Is The Mexico ETF A Better Play On Latin America? [iShares MSCI Mexico Inv. Mt. Idx. (ETF)]

latin americaLatin America, dominated mostly by Brazil, seems to have lost luster since the taper talk was initiated in the U.S. last year. Apart from the external shocks, many nations in this corner of the world are lacking structural reforms and grappling with poor public finances as well as reduced foreign investment.

As per the Inter-American Development Bank estimates, economic growth in Latin America is estimated at 3% in taper-trodden 2014 and 3.3% in 2015. Investors should note that this is the best case scenario. Any anticipated acceleration in QE wrap-up in the U.S. and prolonged deceleration in China might disrupt this growth pace.

These concerns make it necessary to look for some solid options in the Latin American space. Gone are the days when Brazil was the only bright spot in South America.  In fact, Latin America’s second largest economy, Mexico, at present offers more potential than the space-bellwether.

Though Mexican stock exchanges was down about 14% last year and also suffered the most in the Latin American space to start this year, the market rebounded in late March.  Significant reforms introduced by the Nieto administration presumably played a role in lifting the cloud over the nation.

Let’s dig a little dipper into the country and its current economic outlook:

Unemployment Rate on Decline: Lower-than-expected unemployment numbers in February provided a much-needed boost to the economy. The Mexican jobless rate fell to 4.65% in February from 5.05% in January. The rate was below analysts’ expectation.

This was in contrast to Brazil’s unemployment rate which rose for two successive months. Investors should note that the Mexican unemployment fell to a 5-year low level last December.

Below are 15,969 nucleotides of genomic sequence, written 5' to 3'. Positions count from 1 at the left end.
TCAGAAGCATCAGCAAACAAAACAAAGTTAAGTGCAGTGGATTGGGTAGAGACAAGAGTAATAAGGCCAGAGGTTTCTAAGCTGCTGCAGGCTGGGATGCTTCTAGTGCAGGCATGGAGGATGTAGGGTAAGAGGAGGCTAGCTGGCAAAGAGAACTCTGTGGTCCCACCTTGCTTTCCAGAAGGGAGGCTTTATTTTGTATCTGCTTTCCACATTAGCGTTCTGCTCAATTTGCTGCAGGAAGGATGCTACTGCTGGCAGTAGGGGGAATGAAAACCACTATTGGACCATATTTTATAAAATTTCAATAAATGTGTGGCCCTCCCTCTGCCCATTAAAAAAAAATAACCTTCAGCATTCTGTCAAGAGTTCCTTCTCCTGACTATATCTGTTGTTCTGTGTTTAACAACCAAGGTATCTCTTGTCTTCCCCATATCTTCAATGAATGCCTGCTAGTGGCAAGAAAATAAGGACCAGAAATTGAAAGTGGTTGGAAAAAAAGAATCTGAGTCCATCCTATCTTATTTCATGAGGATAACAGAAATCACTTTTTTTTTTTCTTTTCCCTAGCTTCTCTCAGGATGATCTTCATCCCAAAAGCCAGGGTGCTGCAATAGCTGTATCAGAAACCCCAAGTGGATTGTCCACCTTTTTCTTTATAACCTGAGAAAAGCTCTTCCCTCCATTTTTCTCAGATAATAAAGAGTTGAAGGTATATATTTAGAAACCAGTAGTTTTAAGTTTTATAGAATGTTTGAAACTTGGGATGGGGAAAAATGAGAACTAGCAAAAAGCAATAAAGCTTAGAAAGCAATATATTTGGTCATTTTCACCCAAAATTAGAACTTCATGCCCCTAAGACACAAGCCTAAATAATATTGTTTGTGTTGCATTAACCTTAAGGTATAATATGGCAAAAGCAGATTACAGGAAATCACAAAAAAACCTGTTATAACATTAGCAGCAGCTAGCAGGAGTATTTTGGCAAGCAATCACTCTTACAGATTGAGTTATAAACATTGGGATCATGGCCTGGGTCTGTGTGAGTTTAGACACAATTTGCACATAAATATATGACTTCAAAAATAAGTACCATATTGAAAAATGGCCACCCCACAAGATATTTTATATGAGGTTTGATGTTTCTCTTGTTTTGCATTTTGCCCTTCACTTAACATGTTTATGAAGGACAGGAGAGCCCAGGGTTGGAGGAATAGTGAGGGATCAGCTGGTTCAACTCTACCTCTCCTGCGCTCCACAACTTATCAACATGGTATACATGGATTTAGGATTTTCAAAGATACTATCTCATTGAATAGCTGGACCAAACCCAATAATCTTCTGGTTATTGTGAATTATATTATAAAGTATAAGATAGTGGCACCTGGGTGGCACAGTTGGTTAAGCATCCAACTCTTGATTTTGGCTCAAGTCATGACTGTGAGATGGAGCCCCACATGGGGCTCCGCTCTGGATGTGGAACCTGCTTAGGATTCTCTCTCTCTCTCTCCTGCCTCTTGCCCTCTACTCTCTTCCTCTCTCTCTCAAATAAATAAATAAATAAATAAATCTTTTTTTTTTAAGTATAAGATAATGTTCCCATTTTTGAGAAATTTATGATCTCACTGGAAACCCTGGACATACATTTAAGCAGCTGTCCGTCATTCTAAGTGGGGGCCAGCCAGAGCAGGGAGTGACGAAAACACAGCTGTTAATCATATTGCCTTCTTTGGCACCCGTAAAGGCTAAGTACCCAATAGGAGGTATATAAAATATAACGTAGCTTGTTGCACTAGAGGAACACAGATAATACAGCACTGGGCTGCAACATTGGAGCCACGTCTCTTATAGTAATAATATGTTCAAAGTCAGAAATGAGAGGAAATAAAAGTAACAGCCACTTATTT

Analysts expect Mexico to create more jobs over time. Rising wages in China, higher transportation costs; the nearness of Mexican factories relative to the U.S., and the resultant reduction in delivery times might force many manufactures to prefer Mexico to China as an off-shoring base.

Inflation at Check: Unlike Latin America’s largest economy, Brazil, the best part of Mexico is contained inflation which is helping the latter to follow an interest rate policy needed to spur the so-far-wallowing growth rate.  Annual inflation slackened to 3.94% in the first half of March, lower than the 4% upper limit of the central bank’s objective.

A softening in inflation points to no need for policy tightening, instead gives room for policy easing in case the growth scenario worsens. Mexico slashes its rates thrice last year to boost economic growth. Notably, in its latest meeting, Mexico maintained its rate at 3.5%.  Economists surveyed by Bloomberg anticipate Mexico to maintain rates until second quarter next year.

Recovery in largest export market:Mexico – an export oriented economy – is a huge beneficiary of U.S. economic revival, probably more than many other countries in the world. This was because the United States is Mexico’s largest trading partner with the latter exporting more than 75% of commodities to the former.

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